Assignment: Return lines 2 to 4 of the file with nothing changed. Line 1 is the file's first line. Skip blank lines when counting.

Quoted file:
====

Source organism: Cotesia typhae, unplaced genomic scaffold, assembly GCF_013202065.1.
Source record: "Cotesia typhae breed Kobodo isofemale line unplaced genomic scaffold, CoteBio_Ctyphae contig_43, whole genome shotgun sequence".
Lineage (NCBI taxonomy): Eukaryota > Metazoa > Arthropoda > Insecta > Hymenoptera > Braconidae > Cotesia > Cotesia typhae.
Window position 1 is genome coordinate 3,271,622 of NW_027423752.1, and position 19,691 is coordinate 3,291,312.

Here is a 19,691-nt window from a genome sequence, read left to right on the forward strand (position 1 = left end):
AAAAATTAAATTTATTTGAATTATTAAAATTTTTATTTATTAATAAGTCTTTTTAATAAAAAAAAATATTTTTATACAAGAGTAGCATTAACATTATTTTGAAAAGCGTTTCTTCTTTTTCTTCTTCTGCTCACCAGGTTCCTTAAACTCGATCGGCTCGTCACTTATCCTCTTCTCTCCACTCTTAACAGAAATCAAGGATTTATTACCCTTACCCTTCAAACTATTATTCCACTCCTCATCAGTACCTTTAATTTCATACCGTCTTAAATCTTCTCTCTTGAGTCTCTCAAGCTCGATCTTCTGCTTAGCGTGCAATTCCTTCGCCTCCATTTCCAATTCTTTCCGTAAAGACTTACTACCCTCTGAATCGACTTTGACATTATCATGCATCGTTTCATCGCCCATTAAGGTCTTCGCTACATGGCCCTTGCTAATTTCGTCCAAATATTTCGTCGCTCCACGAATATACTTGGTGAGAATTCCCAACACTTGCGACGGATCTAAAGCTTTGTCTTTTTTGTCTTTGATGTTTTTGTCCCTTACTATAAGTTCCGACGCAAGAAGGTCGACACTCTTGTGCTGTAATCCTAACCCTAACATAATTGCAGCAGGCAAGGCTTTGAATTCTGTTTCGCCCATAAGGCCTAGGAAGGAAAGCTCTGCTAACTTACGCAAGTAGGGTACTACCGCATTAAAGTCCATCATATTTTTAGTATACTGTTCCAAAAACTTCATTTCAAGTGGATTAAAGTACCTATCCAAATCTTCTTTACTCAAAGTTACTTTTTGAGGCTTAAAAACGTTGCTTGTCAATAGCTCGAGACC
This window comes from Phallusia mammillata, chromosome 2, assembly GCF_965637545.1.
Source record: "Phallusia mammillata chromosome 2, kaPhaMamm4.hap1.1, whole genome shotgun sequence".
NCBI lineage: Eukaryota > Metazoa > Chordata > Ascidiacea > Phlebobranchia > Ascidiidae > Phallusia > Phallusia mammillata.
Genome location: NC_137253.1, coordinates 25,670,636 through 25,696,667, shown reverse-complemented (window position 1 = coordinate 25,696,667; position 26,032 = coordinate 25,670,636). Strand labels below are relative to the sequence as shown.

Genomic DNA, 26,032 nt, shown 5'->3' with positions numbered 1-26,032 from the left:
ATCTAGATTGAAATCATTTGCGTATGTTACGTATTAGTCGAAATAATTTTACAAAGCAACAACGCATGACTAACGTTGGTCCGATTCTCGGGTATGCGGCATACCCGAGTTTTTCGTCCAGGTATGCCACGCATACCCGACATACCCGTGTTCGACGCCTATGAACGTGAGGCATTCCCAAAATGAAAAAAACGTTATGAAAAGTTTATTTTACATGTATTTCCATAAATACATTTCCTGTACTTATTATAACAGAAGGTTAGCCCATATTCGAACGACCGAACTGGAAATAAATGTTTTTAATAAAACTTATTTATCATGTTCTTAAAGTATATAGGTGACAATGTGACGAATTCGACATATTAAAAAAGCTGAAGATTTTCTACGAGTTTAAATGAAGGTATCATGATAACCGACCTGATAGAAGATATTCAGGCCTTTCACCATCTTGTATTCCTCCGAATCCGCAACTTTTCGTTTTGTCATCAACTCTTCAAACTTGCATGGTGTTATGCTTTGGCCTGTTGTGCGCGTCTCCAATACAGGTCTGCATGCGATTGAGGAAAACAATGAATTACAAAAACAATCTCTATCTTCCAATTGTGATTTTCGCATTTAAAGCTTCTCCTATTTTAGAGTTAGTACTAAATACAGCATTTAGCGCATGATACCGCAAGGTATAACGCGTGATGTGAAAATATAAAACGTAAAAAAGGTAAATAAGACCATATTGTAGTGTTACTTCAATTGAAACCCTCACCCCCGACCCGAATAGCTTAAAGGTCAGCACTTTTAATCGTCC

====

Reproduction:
Source record: "Cotesia typhae breed Kobodo isofemale line unplaced genomic scaffold, CoteBio_Ctyphae contig_43, whole genome shotgun sequence".
Lineage (NCBI taxonomy): Eukaryota > Metazoa > Arthropoda > Insecta > Hymenoptera > Braconidae > Cotesia > Cotesia typhae.
Window position 1 is genome coordinate 3,271,622 of NW_027423752.1, and position 19,691 is coordinate 3,291,312.